They were in luck, the redheaded Ron Weasly had told them, because there were a handful of students who had been unable to make it to the beginning of term for one reason or another who were scheduled to arrive that very afternoon. And most of their classes wouldn't involve practical spell work for another few weeks. Aurors liked to make sure their trainees were well grounded before letting them go at each other with real spells. Hopefully they would be able to find their translocater before they had to figure out how the two non-wizards were going to con their way through practicals.

And that was why Shinichi was now dressed in borrowed robes standing with a similarly garbed but much less nervous Kaito and a handful of strangers. Less than an hour ago he had watched with mixed feelings as his travel companion and their hosts broke into the academy's records room so that the thief could forge their registration papers. It was slightly disturbing how quickly the whole matter had been accomplished.

"My name is Grayson Rook," the grim-faced man now standing in front of the new arrivals announced. "You will refer to me as Professor Rook. As you know, special circumstances have led to your delayed arrival. Consider yourselves honored. We expect every last one of you to work extra hard to make sure you catch up to the rest of your classmates and do not fall behind. While you are here you are expected to work hard and to treat your fellow students and instructors with the utmost respect. You are responsible for all your actions and the maintenance of order both of your own schedules and quarters, etc. Rooms will be inspected regularly. The rules of the academy can all be found in the academy guide you will find in your rooms. Anyone found to be in violation of any of our policies will be removed from the premises immediately. There will be no second chances."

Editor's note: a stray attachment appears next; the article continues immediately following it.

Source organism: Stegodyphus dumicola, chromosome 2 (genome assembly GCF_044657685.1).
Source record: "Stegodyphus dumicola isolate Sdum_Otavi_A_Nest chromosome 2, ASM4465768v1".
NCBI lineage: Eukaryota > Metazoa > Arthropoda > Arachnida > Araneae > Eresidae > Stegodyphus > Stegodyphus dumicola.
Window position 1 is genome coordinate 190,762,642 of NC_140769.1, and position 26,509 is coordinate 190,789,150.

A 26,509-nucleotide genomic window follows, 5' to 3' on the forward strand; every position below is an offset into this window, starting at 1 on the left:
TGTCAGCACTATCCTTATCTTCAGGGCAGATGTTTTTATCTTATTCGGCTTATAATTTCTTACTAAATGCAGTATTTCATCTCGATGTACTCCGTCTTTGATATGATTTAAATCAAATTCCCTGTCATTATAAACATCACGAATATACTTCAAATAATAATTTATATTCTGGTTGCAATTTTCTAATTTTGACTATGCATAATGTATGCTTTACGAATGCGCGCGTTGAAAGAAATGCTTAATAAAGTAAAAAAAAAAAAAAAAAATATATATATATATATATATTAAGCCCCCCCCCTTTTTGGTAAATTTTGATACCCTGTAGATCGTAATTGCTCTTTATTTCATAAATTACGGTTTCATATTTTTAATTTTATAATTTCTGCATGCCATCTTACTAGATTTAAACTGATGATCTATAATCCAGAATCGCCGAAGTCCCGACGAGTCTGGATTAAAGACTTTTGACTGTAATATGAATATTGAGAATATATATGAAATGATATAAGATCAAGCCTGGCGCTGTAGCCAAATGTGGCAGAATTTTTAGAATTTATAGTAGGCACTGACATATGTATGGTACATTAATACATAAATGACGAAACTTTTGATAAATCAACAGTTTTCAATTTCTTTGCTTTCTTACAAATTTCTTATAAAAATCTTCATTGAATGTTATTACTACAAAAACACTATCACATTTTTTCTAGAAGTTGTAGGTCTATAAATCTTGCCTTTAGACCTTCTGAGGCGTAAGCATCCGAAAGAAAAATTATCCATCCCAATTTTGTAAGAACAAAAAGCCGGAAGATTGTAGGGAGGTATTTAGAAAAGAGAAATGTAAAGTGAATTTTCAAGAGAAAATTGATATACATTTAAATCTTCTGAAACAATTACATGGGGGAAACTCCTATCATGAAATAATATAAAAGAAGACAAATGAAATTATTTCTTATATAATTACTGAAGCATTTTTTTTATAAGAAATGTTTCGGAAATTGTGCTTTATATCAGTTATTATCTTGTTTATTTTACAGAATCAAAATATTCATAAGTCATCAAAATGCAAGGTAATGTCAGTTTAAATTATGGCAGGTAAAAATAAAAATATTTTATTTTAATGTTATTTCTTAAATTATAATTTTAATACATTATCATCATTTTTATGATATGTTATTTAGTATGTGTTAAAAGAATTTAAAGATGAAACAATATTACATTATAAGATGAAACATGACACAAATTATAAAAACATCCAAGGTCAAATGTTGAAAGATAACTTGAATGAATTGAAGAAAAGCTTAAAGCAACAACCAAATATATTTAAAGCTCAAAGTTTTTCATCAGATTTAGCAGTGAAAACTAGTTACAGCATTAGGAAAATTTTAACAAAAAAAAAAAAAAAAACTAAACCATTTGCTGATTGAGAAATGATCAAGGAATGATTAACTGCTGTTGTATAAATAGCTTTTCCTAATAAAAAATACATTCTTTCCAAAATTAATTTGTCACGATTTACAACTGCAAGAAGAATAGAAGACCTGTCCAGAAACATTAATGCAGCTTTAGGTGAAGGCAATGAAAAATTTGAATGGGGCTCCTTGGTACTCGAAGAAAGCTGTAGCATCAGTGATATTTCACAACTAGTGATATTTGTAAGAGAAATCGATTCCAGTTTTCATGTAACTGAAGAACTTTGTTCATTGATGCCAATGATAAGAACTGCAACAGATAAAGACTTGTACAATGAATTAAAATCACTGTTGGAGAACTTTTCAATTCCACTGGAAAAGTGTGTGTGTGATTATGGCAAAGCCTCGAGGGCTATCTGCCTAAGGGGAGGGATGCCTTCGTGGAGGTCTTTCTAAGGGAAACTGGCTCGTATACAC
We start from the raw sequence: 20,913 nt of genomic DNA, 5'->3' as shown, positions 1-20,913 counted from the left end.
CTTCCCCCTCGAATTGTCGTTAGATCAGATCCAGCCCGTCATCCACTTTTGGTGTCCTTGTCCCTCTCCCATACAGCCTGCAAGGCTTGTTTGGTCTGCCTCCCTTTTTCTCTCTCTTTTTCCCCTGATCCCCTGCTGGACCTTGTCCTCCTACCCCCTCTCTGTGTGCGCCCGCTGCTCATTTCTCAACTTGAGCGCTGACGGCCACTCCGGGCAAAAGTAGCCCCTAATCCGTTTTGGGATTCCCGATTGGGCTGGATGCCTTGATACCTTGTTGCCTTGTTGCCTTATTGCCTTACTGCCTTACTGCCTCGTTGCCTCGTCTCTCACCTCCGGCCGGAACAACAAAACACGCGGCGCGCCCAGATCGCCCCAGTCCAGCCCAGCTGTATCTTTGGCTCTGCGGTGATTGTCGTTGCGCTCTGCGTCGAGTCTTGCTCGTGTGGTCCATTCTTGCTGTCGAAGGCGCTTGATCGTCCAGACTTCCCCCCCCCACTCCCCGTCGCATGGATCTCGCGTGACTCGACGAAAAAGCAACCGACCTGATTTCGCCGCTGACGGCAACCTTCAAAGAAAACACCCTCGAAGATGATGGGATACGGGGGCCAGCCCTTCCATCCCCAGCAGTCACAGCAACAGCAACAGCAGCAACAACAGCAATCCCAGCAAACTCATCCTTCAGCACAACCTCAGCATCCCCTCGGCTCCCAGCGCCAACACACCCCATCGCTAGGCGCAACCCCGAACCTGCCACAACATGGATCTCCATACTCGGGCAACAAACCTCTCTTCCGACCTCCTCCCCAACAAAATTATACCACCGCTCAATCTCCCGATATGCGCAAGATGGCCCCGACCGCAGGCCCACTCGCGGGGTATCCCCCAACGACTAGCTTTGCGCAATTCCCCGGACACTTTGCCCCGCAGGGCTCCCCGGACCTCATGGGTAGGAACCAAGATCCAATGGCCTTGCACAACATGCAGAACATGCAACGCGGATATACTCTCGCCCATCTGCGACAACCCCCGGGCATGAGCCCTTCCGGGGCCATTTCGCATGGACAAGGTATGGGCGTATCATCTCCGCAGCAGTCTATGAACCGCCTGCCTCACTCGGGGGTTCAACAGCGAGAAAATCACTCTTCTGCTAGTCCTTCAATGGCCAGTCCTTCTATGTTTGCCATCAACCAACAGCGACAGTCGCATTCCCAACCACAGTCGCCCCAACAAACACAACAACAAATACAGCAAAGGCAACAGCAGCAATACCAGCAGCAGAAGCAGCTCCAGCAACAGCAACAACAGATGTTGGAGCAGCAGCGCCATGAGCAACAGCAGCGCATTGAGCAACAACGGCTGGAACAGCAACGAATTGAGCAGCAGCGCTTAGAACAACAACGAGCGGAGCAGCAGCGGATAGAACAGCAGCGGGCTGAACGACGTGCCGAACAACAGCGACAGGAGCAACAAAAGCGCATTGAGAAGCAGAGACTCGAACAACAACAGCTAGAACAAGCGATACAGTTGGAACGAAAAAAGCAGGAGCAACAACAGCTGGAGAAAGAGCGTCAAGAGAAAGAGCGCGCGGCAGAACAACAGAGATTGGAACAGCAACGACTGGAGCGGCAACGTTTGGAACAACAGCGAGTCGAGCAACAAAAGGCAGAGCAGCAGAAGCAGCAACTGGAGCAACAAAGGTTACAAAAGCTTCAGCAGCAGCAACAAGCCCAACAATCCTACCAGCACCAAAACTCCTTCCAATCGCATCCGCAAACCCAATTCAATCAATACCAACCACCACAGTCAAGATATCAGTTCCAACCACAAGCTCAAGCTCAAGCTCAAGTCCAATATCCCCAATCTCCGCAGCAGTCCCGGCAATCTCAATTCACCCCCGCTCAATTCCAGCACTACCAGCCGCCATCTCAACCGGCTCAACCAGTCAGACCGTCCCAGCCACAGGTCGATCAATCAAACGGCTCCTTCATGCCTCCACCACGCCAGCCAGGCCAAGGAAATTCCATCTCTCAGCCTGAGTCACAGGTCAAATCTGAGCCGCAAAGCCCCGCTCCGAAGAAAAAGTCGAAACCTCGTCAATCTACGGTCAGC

"What a jolly personality," Kaito murmured so quietly that only Shinichi could hear him.